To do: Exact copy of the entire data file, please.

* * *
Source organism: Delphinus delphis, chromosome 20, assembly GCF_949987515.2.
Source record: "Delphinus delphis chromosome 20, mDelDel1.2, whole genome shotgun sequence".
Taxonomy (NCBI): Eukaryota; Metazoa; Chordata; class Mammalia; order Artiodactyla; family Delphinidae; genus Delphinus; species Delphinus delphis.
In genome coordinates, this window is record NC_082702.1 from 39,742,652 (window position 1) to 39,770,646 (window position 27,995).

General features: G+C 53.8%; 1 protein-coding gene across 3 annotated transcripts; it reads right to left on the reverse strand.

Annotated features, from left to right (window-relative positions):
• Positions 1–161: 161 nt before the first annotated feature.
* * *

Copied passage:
Source organism: Delphinus delphis, chromosome 20, assembly GCF_949987515.2.
Source record: "Delphinus delphis chromosome 20, mDelDel1.2, whole genome shotgun sequence".
Taxonomy (NCBI): Eukaryota; Metazoa; Chordata; class Mammalia; order Artiodactyla; family Delphinidae; genus Delphinus; species Delphinus delphis.
In genome coordinates, this window is record NC_082702.1 from 39,742,652 (window position 1) to 39,770,646 (window position 27,995).

General features: G+C 53.8%; 1 protein-coding gene across 3 annotated transcripts; it reads right to left on the reverse strand.

Annotated features, from left to right (window-relative positions):
• Positions 1–161: 161 nt before the first annotated feature.